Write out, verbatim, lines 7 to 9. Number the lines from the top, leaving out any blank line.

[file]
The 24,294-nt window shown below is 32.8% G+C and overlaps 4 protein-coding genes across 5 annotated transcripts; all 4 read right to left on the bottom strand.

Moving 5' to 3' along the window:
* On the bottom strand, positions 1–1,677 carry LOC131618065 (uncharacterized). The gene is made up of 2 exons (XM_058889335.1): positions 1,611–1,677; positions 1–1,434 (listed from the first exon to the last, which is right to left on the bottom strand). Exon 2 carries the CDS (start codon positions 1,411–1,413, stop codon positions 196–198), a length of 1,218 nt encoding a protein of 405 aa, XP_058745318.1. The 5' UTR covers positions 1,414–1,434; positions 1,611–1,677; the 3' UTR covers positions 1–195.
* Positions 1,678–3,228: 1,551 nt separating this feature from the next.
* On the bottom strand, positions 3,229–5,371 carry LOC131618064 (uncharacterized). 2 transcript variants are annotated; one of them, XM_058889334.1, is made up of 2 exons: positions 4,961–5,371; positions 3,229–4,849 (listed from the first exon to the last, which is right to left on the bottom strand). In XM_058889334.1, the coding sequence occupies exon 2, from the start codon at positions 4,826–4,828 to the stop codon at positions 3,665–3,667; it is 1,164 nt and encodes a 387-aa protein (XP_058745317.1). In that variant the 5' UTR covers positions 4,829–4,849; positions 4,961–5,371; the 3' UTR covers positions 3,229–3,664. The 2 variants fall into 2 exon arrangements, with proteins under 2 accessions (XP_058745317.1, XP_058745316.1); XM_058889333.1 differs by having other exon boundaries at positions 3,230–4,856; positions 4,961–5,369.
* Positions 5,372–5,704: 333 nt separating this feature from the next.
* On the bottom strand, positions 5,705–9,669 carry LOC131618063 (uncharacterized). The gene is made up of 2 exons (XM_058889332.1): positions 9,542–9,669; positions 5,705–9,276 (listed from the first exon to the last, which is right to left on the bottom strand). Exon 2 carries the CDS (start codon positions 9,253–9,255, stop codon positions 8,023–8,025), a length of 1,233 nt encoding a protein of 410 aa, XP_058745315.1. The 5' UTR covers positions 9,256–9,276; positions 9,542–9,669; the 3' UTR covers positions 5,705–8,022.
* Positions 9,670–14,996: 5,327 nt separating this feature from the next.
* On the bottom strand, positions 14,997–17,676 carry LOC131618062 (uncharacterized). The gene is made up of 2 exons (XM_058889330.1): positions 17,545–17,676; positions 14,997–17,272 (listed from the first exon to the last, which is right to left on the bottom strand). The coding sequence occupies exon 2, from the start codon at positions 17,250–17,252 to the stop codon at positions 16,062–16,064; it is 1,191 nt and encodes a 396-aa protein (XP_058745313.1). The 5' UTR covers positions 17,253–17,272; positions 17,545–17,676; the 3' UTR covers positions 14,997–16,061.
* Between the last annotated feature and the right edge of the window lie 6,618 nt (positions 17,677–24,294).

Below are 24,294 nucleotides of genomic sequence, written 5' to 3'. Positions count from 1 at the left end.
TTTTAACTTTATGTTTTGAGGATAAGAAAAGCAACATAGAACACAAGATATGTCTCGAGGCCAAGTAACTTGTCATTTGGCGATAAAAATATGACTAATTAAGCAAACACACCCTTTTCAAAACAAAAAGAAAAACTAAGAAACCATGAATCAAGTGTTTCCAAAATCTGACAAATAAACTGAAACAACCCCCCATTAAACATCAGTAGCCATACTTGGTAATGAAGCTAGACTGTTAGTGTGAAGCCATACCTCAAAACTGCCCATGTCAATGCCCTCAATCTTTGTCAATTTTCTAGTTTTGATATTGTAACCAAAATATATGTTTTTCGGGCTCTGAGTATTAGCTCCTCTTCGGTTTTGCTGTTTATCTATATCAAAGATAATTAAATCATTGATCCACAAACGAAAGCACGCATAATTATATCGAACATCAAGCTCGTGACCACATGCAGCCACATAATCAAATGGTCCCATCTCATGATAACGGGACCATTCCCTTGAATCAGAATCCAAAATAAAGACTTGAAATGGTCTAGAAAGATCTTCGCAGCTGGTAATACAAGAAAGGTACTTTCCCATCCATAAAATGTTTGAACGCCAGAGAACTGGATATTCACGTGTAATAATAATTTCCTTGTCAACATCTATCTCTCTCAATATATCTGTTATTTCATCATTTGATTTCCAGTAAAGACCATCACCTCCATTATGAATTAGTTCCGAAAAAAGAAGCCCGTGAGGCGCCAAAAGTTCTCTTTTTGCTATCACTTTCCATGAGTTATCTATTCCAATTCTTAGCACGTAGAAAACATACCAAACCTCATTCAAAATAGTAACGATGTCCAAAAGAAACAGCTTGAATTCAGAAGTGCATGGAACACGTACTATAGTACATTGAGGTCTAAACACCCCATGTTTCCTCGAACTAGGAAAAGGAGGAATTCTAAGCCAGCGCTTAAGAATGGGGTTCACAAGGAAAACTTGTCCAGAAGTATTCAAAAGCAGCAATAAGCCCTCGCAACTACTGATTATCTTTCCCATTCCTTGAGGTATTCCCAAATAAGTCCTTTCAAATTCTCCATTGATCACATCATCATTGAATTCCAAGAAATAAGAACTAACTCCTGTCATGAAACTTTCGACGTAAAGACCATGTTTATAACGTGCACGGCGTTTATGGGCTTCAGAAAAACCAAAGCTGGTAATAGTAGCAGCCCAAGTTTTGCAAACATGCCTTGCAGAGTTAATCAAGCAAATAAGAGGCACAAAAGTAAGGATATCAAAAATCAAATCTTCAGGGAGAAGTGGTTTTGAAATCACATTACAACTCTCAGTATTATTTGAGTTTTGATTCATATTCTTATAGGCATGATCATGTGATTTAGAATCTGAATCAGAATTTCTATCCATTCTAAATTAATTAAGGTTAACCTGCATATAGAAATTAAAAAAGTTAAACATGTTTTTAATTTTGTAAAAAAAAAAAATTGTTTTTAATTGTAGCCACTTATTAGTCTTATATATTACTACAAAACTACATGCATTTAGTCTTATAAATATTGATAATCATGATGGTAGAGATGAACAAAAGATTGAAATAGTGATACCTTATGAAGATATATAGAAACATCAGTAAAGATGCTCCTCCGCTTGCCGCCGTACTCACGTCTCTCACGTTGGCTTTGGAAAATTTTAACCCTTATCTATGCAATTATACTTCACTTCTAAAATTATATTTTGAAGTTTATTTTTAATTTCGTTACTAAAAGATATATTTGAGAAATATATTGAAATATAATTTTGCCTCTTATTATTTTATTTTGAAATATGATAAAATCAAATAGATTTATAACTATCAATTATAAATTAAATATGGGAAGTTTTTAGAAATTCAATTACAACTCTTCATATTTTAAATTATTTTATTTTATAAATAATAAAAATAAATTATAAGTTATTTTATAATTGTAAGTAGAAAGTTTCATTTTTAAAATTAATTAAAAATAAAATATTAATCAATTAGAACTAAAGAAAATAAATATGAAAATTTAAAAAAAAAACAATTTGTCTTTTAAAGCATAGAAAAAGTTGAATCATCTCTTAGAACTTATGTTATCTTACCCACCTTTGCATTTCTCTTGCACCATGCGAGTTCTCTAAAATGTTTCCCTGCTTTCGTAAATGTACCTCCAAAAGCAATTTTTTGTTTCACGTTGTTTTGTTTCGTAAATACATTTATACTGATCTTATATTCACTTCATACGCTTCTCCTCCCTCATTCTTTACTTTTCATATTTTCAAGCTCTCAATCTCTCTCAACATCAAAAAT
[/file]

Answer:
* On the bottom strand, positions 5,705–9,669 carry LOC131618063 (uncharacterized). The gene is made up of 2 exons (XM_058889332.1): positions 9,542–9,669; positions 5,705–9,276 (listed from the first exon to the last, which is right to left on the bottom strand). Exon 2 carries the CDS (start codon positions 9,253–9,255, stop codon positions 8,023–8,025), a length of 1,233 nt encoding a protein of 410 aa, XP_058745315.1. The 5' UTR covers positions 9,256–9,276; positions 9,542–9,669; the 3' UTR covers positions 5,705–8,022.
* Positions 9,670–14,996: 5,327 nt separating this feature from the next.
* On the bottom strand, positions 14,997–17,676 carry LOC131618062 (uncharacterized). The gene is made up of 2 exons (XM_058889330.1): positions 17,545–17,676; positions 14,997–17,272 (listed from the first exon to the last, which is right to left on the bottom strand). The coding sequence occupies exon 2, from the start codon at positions 17,250–17,252 to the stop codon at positions 16,062–16,064; it is 1,191 nt and encodes a 396-aa protein (XP_058745313.1). The 5' UTR covers positions 17,253–17,272; positions 17,545–17,676; the 3' UTR covers positions 14,997–16,061.